# Semi semi semi semi

Posted on 2019-11-07 by Oleg Grenrus

Semigroups, semigroupoids... are there more semithings?

## #Group, Semigroup, Monoid

Let’s start "from the beginning". Groups is 19th century thing. A group is a set with a binary operation , identity element and inverse element for each . With an obvious laws you can imagine relating these.

If we remove identity element from a group, "obviously" we get a semigroup. Because if there’s any element , we can recover the identity element by .

So what’s a semigroup with identity element? For sometimes it were just that, until we started call it monoid. Go figure, naming is hard, not only in programming, but also in mathematics.

## #Category, Groupoid, Semigroupoid

You are hopefully familiar with a concept of a category. I repeat a definition here:

Definition (Awodey 1.1) A category consist of the following data

• Objects:

• Arrows:

• For each arrow , there are given objects

called the domain and codomain of . We write

to indicate that and .

• Given arrows and , that is, with

there is given an arrow

called the composite of and .

• For each object , there is given an arrow

called the identity arrow of .

• Associativity:

for all , , .

• Unit:

for all .

If you think hard (or read a book), you’ll learn that a single object category is a monoid: category arrows are monoid elements, and the laws work out.

The group analogue is called groupoid. In addition to category data, we require that for each arrow there is an inverse arrow , such that and . Or more succinctly: that each arrow is an isomorphism.

But we can also remove stuff: if we remove identity arrows, and unit law we get semigroupoid.

Definition A semigroupoid consist of the following data

• Objects:

• Arrows:

• For each arrow , there are given objects

called the domain and codomain of . We write

to indicate that and .

• Given arrows and , that is, with

there is given an arrow

called the composite of and .

• Associativity:

for all , , .

A reader probably ask themselves: are there interesting, not-contrived examples of semigroupoids, which aren’t also categories? There are. If poset (set with partial order) is an example of category, then a set with strict order1, is an example of semigroupoid.

As a concrete example, natural numbers with an unique arrow between and when is a semigroupoid.

There are no identity arrow, as , but associativity works out: if and then . Let’s call this semigroupoid .

Finally, a plot twist. nLab calls semigroupoids semicategories, and don’t even mention a semigroupoid as an alternative name!

## #Functors, Semifunctors...

Recall a definition of functor.

Definition (Awodey 1.2) A functor

between categories and is a mapping of objects to objects and arrows to arrows, in such a way that

• ,

• ,

• .

That is, preserves domains and codomains, identity arrows, and composition. A functor thus gives a sort of "picture" – perhaps distorted – of in .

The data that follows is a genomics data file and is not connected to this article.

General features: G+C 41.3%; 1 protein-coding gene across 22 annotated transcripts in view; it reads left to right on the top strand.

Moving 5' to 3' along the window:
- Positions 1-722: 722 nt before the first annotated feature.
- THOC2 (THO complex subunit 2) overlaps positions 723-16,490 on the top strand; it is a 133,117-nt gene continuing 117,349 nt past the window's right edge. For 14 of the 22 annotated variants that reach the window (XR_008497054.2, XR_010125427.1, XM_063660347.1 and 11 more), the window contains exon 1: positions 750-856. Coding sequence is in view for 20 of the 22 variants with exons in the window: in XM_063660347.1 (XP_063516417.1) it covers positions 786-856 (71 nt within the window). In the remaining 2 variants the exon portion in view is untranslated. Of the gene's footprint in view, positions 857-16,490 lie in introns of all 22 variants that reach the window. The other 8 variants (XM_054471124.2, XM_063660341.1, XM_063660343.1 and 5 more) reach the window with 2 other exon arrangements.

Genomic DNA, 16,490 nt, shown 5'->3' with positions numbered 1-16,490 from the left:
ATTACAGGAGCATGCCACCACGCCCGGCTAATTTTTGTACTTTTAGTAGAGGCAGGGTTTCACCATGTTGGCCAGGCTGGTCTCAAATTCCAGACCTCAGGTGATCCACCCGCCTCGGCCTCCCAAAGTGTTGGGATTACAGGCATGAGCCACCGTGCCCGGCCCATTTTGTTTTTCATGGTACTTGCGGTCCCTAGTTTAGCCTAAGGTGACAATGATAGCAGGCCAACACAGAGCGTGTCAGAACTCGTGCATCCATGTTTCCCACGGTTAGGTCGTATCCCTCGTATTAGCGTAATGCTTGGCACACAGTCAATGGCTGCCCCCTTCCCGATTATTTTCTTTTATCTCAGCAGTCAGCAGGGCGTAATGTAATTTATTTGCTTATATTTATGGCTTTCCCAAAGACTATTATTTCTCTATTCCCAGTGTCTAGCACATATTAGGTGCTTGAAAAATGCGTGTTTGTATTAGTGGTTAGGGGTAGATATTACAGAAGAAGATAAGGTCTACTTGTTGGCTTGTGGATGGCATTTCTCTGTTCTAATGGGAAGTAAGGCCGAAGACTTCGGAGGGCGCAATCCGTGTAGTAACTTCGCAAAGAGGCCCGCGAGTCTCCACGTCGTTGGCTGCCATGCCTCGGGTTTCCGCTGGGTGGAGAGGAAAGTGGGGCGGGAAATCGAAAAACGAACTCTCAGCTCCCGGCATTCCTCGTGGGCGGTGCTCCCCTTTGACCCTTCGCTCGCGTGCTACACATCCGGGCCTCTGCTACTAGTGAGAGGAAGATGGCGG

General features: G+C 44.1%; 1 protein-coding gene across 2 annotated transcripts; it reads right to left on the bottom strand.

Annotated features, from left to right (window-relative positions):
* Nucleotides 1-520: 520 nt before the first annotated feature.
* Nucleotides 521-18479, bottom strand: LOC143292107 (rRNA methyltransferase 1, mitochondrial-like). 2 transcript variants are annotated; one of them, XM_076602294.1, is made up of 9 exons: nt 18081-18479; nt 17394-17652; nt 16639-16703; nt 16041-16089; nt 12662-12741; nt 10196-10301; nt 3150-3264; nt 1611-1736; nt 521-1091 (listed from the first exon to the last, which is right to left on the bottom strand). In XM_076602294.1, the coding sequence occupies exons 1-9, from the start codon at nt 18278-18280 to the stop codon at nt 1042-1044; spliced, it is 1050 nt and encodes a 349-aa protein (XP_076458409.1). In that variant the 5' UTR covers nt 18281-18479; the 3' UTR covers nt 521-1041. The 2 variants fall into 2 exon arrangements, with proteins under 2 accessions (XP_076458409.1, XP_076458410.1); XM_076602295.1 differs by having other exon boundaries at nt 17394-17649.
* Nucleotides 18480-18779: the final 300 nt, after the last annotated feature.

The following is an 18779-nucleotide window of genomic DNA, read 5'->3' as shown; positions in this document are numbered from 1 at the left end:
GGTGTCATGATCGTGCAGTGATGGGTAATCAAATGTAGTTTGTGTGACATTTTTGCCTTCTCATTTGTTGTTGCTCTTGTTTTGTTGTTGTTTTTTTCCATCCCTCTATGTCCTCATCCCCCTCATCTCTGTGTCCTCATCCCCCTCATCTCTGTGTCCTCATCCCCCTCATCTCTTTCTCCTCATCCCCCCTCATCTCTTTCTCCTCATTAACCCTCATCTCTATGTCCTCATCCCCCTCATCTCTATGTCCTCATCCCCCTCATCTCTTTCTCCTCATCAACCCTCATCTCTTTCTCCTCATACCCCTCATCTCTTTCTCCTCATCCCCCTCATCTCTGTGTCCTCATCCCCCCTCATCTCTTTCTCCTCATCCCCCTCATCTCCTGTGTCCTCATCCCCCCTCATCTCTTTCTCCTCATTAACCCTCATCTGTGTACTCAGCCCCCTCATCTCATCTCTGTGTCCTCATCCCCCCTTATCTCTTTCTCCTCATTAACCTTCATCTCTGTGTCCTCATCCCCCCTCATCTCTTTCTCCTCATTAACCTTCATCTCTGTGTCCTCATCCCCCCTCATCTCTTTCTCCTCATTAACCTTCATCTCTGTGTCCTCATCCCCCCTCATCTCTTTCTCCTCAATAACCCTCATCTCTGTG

Functors preserve identities, but semigroupoids don’t have identities to be preserved. We need a weaker concept:

Definition A semifunctor

between semigroupoids and is a mapping of objects to objects and arrows to arrows, in such a way that

• ,

• .

That is, preserves domains and codomains, and composition. A functor thus gives a sort of "picture" – perhaps distorted – of in .

An identity functor is obviously a semifunctor, also a successor functor is a semifunctor .

In Haskell, that would be silly to define a class for (endo)semifunctors:

-- semimap f . semimap g = semimap (f . g)
class Semifunctor f where
semimap :: (a -> b) -> f a -> f b

It’s the Functor type-class without an identity law. On the other hand, something like

data Mag a b t where
Map   :: (x -> t) -> Mag a b x -> Mag a b t
One   :: a -> Mag a b b

instance Semifunctor (Mag a b) where
fmap f (Map g x) = Map (f . g) x
fmap f x         = Map f x

would be valid.

Now as we have semifunctors, would it make sense to ask whether endosemifunctors can form a monad

• an endosemifunctor

• semi natural transformation (return)

• semi natural transformation (join)

• Associativity (as semi natural transformations )

• Identity (as semi natural transformations )

Looks a lot like monad, but for semifunctors. I have an example: the semifunctor is a semimonad. Feels like (I didn’t check) that all strictly monotonic functions would fit. We need to find some more structured semigroupoid than to find more interesting semimonads, but I haven’t yet.

I end with a catchy phrase:

A semimonad is a monoid (!) in the category of endosemifunctors.

What would be a semigroup in the category of endofunctors2, or a semigroup in the category of endosemifunctors?

Naming is hard.

## #References: More on the theory of semi-functors

There’s a paper The theory of semi-functors by Raymond Hoofman https://doi.org/10.1017/S096012950000013X.

1. http://mathworld.wolfram.com/StrictOrder.html, I not dare to call the set with strict order a soset↩︎

2. in Haskell we call it Bind, at least now (or Apply for different semigroup)↩︎

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